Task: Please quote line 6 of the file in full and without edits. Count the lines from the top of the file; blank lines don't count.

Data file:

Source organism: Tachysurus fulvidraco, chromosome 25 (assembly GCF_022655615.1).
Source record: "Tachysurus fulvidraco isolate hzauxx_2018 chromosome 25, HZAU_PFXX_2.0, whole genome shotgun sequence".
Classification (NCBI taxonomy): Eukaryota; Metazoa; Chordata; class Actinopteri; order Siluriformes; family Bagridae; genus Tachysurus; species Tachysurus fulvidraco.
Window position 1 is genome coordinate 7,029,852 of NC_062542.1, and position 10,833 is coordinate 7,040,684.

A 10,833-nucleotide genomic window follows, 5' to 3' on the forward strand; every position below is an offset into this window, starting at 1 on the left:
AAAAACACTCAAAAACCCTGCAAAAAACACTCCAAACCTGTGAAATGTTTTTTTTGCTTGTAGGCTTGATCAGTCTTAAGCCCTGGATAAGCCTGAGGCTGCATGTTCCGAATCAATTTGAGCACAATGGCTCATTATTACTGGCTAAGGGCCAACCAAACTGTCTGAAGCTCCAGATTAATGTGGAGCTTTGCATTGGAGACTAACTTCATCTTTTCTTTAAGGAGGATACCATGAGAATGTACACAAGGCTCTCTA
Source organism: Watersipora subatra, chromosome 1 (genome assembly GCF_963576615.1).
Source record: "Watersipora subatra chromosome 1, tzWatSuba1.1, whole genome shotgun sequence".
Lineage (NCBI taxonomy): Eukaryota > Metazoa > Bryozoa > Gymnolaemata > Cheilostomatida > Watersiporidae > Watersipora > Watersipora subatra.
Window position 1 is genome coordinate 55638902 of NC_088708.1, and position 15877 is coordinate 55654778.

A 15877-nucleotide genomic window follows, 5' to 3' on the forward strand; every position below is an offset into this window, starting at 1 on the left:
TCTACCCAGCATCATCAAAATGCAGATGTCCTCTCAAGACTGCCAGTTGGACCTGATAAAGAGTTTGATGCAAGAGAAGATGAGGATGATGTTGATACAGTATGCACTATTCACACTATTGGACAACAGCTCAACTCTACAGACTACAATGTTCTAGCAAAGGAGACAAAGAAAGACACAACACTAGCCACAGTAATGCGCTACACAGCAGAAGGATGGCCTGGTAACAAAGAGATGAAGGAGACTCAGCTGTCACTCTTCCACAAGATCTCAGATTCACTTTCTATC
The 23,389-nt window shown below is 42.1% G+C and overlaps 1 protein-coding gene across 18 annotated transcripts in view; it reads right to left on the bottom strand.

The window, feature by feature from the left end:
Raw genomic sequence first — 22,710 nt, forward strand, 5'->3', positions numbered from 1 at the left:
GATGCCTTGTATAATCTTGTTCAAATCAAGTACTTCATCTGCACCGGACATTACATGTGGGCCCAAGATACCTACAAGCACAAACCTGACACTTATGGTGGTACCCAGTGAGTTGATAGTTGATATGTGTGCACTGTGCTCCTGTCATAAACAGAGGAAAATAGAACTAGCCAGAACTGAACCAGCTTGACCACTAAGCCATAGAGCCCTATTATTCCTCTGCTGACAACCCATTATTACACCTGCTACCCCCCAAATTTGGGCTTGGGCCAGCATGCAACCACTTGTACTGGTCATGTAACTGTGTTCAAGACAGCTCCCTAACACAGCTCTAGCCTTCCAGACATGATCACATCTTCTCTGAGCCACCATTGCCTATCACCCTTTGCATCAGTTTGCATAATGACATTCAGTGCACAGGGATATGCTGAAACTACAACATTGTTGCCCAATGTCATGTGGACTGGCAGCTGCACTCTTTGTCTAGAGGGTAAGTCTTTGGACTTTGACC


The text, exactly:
AAAAACACTCAAAAACCCTGCAAAAAACACTCCAAACCTGTGAAATGTTTTTTTTGCTTGTAGGCTTGATCAGTCTTAAGCCCTGGATAAGCCTGAGGCTGCATGTTCCGAATCAATTTGAGCACAATGGCTCATTATTACTGGCTAAGGGCCAACCAAACTGTCTGAAGCTCCAGATTAATGTGGAGCTTTGCATTGGAGACTAACTTCATCTTTTCTTTAAGGAGGATACCATGAGAATGTACACAAGGCTCTCTA